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A journalist’s suicide could spark another ‘revolution’ in Tunisia

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Analysis. Eight years after the Ben Ali dictatorship, the problems that birthed the Arab Spring continue to fill Tunisians with despair.

written by Giuliana Sgrena

Topic Middle East and North Africa

December 29, 2018

Civil unrest has again broken out in Tunisia on the eve of the eighth anniversary of the Jasmine Revolution on Jan. 14. Then, as now, what unleashed the popular revolt was the self-immolation of a young man. On Dec. 24, Abdelrazak Zergui, a video reporter precariously employed at a local TV station, died after setting himself on fire in Martyrs’ Square in Kasserine. He was 32 years old, twice divorced and with two children, and had to face his troubles alone, just like all the inhabitants of the interior regions of Tunisia, which have been abandoned by the central government.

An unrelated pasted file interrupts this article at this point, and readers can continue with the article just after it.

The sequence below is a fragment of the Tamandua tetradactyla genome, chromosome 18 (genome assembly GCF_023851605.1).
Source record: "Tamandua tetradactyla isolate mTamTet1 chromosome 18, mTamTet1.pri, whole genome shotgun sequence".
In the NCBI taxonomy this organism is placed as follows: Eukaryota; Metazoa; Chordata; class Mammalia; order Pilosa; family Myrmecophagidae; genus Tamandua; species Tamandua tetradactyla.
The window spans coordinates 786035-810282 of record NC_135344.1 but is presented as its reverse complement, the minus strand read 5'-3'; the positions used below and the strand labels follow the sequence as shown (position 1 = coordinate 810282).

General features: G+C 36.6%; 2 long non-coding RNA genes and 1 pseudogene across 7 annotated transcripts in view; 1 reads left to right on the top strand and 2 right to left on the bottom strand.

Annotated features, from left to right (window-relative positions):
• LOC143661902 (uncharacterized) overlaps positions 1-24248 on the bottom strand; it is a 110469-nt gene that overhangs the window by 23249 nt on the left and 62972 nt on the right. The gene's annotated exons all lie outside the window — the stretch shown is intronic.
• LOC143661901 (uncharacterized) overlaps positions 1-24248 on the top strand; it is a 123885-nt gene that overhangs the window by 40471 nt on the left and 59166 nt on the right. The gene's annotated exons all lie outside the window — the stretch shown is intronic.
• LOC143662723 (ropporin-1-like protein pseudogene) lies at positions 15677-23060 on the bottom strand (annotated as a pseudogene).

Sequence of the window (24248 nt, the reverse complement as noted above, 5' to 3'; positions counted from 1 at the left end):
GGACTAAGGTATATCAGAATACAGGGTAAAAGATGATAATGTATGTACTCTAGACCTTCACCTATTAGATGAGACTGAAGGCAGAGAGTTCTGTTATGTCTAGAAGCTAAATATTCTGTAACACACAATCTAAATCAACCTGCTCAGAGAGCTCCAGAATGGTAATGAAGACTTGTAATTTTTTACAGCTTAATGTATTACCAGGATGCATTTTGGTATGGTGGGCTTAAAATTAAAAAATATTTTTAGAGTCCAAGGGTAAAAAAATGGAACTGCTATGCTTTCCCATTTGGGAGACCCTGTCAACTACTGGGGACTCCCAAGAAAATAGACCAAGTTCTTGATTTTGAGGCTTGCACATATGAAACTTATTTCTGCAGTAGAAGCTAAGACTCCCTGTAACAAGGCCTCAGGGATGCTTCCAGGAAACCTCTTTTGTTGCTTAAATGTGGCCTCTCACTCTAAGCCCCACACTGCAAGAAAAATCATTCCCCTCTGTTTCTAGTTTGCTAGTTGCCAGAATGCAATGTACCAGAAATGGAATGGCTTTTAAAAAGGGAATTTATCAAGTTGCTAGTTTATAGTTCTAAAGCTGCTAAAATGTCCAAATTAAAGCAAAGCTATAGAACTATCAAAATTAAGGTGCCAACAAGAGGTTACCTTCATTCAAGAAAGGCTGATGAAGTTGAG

Eight years after the fall of dictator Ben Ali, poverty, unemployment, and the absence of the tourism revenue enjoyed by the coastal regions have again brought the areas that started the 2010 revolution to despair. “In 20 minutes, I will set myself on fire, and maybe afterwards the state will take care of Kasserine. Here, people are dying of hunger, they have........

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